New rules will affect the EU's entire 500 million population -- the same number as Facebook's free subscriber list -- when formal legislative proposals emerge from a two-month public consultation launched by Reding in Brussels.
"The protection of personal data is a fundamental right," said the Luxembourg commissioner, who recently took on President Nicolas Sarkozy's France over Roma rights.
Her services want people to reclaim ownership of their digital imprint, including photographs, in an age when many users complain it is virtually impossible to avoid a permanent trace being logged on mainframe computer servers the world over.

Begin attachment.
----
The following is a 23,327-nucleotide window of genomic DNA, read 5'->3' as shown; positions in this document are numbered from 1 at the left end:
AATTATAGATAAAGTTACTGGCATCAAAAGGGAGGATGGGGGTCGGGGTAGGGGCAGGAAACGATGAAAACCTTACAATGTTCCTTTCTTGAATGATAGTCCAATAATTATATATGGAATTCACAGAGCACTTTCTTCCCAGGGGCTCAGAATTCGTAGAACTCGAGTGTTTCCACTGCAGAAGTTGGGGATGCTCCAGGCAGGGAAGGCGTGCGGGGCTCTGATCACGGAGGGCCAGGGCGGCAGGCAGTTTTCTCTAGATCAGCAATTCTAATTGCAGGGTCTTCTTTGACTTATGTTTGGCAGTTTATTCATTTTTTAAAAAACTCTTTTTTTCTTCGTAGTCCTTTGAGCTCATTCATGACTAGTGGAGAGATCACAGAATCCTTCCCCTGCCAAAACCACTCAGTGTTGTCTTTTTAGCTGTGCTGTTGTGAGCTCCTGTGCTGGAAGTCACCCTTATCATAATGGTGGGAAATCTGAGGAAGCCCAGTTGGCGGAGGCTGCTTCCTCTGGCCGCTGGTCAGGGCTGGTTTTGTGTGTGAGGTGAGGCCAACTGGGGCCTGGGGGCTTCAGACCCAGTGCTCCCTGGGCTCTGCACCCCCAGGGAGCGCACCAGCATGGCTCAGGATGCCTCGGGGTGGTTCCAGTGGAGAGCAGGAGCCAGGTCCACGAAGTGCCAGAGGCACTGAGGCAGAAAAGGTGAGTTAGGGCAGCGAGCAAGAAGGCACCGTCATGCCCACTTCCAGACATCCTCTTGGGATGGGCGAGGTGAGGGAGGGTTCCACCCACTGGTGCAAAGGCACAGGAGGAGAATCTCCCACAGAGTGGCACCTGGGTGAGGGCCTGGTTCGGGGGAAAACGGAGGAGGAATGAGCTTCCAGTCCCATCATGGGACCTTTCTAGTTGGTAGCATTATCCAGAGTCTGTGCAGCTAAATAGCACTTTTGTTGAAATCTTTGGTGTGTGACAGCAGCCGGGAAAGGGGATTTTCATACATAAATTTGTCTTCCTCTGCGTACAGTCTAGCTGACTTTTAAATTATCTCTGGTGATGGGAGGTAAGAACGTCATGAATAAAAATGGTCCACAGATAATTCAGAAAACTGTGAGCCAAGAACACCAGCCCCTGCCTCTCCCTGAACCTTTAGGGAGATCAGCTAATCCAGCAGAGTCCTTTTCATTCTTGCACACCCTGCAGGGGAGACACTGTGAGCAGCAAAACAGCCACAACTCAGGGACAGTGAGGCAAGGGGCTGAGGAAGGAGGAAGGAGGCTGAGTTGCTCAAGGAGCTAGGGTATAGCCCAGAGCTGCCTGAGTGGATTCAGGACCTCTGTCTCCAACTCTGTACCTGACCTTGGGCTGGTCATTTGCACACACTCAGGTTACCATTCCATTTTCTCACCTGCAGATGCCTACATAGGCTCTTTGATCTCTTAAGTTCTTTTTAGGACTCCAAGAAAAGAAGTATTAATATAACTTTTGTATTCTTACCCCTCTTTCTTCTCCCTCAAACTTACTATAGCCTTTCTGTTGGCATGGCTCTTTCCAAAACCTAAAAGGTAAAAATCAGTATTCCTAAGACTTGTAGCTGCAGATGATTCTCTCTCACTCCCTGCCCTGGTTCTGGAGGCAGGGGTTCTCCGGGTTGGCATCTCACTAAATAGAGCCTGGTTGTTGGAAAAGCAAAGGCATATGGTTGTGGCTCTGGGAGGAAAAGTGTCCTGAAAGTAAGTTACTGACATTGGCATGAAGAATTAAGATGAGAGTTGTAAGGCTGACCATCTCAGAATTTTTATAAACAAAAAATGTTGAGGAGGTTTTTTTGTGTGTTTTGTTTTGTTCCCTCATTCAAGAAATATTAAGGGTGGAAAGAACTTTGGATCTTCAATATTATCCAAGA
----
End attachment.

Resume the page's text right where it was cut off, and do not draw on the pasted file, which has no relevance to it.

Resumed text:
"People should be able to give their informed consent to the processing of their personal data, for example when surfing online, and should have the 'right to be forgotten' when their data is no longer needed or they want their data to be deleted," the commission said.
There are growing fears about Facebook's influence on people's careers and social and private lives, including failed job interviews and divorces, with cases of "Facebook suicide" increasing.
Source: AFP Global Edition